With the signing of the protocols between Armenia and Turkey in Geneva, the world waits on the two countries’ parliaments to ratify these accords and open the border—a move that could have various implications for the region and beyond. Being part of Turkey’s zero-problems policy, normalizing relations with Armenia is another step toward resolving regional problems with its immediate neighbors—measures which may prove to be too impressive for Brussels to ignore. On the other hand, resolving problems with immediate neighbors may come at the expense of creating new ones with long-time allies. Cue Azerbaijan, which also plays a large role in this process, demands a substantial progress in Nagorno-Karabakh, including the phased withdrawal of Armenian troops, before opening of the Turkish-Armenian border.
For Armenia, which clearly has more to gain from the thaw, the protocols are strongly opposed by the diaspora and opposition parties, not least because of the proposal to create a so-called “historical commission” to investigate the 1915 events, which many Armenians feel calls into question the use of the genocide label. President Sargsyan’s Republican Party, however, has a parliamentary majority, which will make it difficult for any opposition forces in Yerevan and beyond to attempt to derail ratification, if the Armenian government really decides to embark on it. Nevertheless, President Sargsyan seems to be disinclined to push for the ratification until the Turkish parliament has done so. Conversely, being bound by his repeated clear-cut pledges to Azerbaijan not to open the border until the end of occupation, Turkey’s Prime Minister Erdogan is also demonstrating a similar reluctance.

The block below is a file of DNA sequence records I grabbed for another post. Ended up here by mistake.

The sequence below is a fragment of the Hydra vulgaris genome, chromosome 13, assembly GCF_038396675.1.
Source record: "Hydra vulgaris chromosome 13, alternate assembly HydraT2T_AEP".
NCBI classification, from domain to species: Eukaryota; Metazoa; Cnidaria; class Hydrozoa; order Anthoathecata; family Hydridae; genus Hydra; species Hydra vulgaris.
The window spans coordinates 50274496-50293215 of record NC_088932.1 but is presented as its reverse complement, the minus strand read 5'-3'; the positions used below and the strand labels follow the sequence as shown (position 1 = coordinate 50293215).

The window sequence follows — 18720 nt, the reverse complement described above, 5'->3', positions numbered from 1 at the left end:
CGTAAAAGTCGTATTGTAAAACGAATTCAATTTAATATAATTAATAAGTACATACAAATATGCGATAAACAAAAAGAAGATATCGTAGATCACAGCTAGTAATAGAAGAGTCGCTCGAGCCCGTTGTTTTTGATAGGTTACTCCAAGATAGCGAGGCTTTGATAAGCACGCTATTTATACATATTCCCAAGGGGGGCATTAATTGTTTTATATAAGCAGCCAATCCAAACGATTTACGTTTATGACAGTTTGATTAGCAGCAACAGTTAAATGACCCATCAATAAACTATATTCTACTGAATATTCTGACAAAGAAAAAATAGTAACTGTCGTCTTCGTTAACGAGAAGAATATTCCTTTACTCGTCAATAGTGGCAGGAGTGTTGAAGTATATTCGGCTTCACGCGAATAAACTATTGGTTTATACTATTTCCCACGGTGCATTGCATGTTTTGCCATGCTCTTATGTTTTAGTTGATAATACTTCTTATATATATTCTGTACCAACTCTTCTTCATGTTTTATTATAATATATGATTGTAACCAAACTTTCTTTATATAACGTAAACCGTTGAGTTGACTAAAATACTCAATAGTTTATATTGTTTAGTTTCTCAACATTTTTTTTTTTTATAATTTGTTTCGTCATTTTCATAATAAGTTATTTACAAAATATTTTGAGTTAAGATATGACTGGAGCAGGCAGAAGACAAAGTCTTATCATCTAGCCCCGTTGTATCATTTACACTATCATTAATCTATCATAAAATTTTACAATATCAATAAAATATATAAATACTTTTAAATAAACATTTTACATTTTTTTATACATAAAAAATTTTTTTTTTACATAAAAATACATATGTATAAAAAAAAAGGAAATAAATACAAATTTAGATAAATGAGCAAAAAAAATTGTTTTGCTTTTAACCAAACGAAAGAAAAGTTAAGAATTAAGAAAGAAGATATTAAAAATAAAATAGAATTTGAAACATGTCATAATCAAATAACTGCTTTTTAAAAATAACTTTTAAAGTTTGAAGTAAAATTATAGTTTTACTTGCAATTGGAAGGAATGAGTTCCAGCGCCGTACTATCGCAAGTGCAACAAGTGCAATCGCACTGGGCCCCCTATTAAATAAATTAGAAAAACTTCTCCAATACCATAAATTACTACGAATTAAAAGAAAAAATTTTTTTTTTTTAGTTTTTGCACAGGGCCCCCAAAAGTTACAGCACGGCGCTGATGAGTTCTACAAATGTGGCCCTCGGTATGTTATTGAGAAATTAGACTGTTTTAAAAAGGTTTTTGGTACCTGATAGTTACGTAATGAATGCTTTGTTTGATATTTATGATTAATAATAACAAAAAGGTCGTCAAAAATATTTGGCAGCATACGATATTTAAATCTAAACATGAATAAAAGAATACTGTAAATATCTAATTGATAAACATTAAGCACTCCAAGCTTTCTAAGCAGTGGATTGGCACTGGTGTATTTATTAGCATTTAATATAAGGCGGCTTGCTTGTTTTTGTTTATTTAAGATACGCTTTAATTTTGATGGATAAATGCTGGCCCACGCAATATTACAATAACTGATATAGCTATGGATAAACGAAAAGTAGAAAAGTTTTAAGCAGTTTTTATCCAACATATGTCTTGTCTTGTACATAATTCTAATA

The Nabucco gas pipeline project, meanwhile, hangs in the balance as these three countries iron out their grievances and demands. If the border opens and Baku decides to decrease ties with Turkey, Azerbaijan’s energy resources may end up being routed through the Black Sea, Russia, or Iran, thereby reducing Turkey’s stake in transit, supply, and overall geopolitical influence.
Speaking of Russia and Iran, Moscow remains lukewarm in agreeing to take severe measures against Tehran’s nuclear ambitions. Instead, Russia’s leaders seem to prefer to make as few commitments as possible, giving only minor and rather contradictory concessions to both sides – Washington and Brussels on one, Tehran on the other.
Finally, the situation remains critically tense in the North Caucasus. After Ingush president Yunus-Bek Yevkurov was wounded in a suicide car bomb attack, Chechnya’s president Ramzan Kadyrov’s efforts to increase his power in the region have multiplied and received at least tacit support from Moscow. The firm response from Moscow, not to mention its support for Kadyrov, has arguably only increased resistance by insurgents, and still no tangible result has been produced in finding the murderers of human rights activists and journalists who have been killed while relaying stories to the world from this war-torn region.
The present Autumn ’09 issue presents a meticulous assessment of importance of introducing an alternative dispute resolution mechanism in the North Caucasus, an in-depth analysis of the implications of the 1993 UN Security Council action for the
Nagorno-Karabakh conflict settlement, as well as a thorough research of old-age pension reforms in Georgia. The issue also includes a comment on Ukraine’s current quandary between Russia and NATO, scientifically rigorous papers on corruption in Russia, and China’s soft-balancing “experiments” in Africa and the Arab world. A review of a book on the Russian-Chechen conflict is published alongside interviews on current South Caucasus issues with experts from Germany, Georgia and the US, as well.
In addition, we are excited to announce that we are currently working on a new design for CRIA’s website, which we hope to be able to present quite soon, and which will provide a fresh perspective for our readers, old and new. And, as always, we thank our readers for their comments, support, and participation, all of which help to make the CRIA an increasingly relevant and authoritative source of scholarship and information.